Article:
Rob Ford Video: Mohammad Khattak, Man Pictured With Toronto Mayor, Seeks Video Release

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TORONTO, ON - NOVEMBER 5: Toronto Mayor Rob Ford drives out of the underground parking with an office assistant in the car with him on November 5, 2013. Ford had earlier addressed the media following this morning's admission of having smoked crack. Ford did not step down, and said the city business must go on.        (Rick Madonik/Toronto Star via Getty Images)
TORONTO, ON - NOVEMBER 5: Toronto Mayor Rob Ford drives out of the underground parking with an office assistant in the car with him on November 5, 2013. Ford had earlier addressed the media following this morning's admission of having smoked crack. Ford did not step down, and said the city business must go on. (Rick Madonik/Toronto Star via Getty Images)

TORONTO - Toronto Mayor Rob Ford is ignoring calls from even his dwindling group of staunch supporters to step aside in the wake of an admission he has smoked crack cocaine during his time in office.

There has long been no love lost between the conservative mayor and left-leaning councillors during the first three years of his tenure at the helm of Canada's largest city.

But a day after Ford finally addressed more than five months of speculation head on, saying he had tried crack cocaine, likely in "one of my drunken stupors," councillors from right to left appeared united in their desire to see the mayor take time to get help.

When the Toronto Star and U.S. website Gawker first reported in May that a video showed the mayor allegedly smoking crack, Ford denied the reports and his closest allies at city hall stood by him.

But now that Ford has admitted to the drug use and police have announced they have the video, those allies are joining politicians of all stripes in urging him to take a break and get help.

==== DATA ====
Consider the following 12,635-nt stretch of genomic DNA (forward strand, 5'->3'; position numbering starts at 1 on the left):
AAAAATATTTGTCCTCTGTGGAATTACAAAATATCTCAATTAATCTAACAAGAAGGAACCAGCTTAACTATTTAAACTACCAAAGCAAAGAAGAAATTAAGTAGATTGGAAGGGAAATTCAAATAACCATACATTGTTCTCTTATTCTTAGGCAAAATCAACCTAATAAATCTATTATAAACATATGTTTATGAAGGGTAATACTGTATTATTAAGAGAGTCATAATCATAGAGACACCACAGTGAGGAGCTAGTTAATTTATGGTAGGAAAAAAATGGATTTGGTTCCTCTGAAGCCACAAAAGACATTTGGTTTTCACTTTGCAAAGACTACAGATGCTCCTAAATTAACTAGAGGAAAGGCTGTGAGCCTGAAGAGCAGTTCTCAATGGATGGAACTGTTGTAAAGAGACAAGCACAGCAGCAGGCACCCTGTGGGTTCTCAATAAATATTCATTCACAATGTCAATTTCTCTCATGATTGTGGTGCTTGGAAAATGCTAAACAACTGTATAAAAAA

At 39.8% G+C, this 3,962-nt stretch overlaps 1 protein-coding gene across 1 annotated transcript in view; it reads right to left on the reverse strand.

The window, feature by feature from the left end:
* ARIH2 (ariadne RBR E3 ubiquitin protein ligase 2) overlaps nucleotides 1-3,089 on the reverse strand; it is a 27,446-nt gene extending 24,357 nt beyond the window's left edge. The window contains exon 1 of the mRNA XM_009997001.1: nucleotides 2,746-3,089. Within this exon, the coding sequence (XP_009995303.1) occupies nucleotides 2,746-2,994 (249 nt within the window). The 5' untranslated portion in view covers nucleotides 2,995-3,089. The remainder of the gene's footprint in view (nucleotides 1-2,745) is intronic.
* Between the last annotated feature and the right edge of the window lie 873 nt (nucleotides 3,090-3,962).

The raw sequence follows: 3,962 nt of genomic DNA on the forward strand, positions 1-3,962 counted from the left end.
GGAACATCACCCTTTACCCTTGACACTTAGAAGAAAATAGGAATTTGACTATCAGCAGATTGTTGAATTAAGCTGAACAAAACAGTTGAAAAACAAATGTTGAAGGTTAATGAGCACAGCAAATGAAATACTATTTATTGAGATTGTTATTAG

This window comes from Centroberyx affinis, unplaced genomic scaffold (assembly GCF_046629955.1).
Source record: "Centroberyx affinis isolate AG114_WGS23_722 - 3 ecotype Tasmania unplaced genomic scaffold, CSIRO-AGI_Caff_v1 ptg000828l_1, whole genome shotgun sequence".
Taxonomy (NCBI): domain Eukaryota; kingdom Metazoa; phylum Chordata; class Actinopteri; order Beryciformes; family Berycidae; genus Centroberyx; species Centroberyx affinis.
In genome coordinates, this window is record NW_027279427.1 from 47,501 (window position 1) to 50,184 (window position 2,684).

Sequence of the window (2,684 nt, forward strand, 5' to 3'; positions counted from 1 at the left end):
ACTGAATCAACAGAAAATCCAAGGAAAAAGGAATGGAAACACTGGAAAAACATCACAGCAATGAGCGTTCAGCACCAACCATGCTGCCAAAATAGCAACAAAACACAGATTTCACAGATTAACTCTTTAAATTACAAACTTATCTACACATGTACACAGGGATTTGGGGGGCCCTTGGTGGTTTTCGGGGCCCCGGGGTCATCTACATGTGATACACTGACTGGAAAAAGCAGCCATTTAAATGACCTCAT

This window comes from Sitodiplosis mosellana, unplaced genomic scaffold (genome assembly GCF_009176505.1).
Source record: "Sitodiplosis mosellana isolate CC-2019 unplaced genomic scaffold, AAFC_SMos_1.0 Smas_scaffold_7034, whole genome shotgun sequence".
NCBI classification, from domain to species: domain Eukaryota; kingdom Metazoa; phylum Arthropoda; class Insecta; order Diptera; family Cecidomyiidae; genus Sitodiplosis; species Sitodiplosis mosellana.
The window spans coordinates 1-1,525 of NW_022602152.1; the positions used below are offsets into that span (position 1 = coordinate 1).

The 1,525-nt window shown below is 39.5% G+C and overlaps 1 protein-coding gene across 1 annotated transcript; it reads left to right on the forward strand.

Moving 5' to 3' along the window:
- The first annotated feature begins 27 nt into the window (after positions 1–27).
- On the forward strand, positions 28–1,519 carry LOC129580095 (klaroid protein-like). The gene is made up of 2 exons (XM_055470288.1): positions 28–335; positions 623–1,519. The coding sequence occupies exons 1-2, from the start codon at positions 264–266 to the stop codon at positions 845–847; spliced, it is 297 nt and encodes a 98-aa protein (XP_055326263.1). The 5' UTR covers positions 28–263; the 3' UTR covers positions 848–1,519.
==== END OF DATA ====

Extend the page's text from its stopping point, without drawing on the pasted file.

Deputy Mayor Norm Kelly was tight-lipped about his meetings with the mayor over the past few days, but on Wednesday said he thought it was important to let the public know where he stood.

"I'm inviting him today, as I have previously, to take a pause with all its advantages, because it's the one option that looks after all of the issues that are on the table right now," Kelly told television station CP24.

"He could protect his family, himself, health-wise, his political career and the vitality of his administration if he took a pause and regrouped and re-entered the fray later this year or early next year."

Ford is not following that advice, vowing in a contrite but defiant news conference hours after his surprise admission to stay on as mayor and run for re-election next year.

Ontario Opposition Leader Tim Hudak said Wednesday that if Ford called him for advice he would tell him to put his family first and get healthy.

"If I were in that situation and it meant taking some time to do so, I would take that time," said the Progressive Conservative Leader.

Fervent city hall ally Coun. Frances Nunziata said Wednesday that she and fellow supporters are urging him to take a leave of absence.

"I was hoping he would listen to us, as strong supporters," Nunziata said. "It frustrates me but there's nothing we can do. He's the only one that can make the decision on his own."

Right-leaning Coun. Giorgio Mammoliti stopped short of expressing full confidence in the mayor's ability to fulfil his mayoral duties.

"In light of the recent drug use admission from the mayor I must stress that there is no need to enter into a state of panic at city hall or across Toronto," he wrote in a statement.

"We have a very capable deputy mayor and dedicated councillors to carry forward with the fiscally responsible agenda we were elected to implement."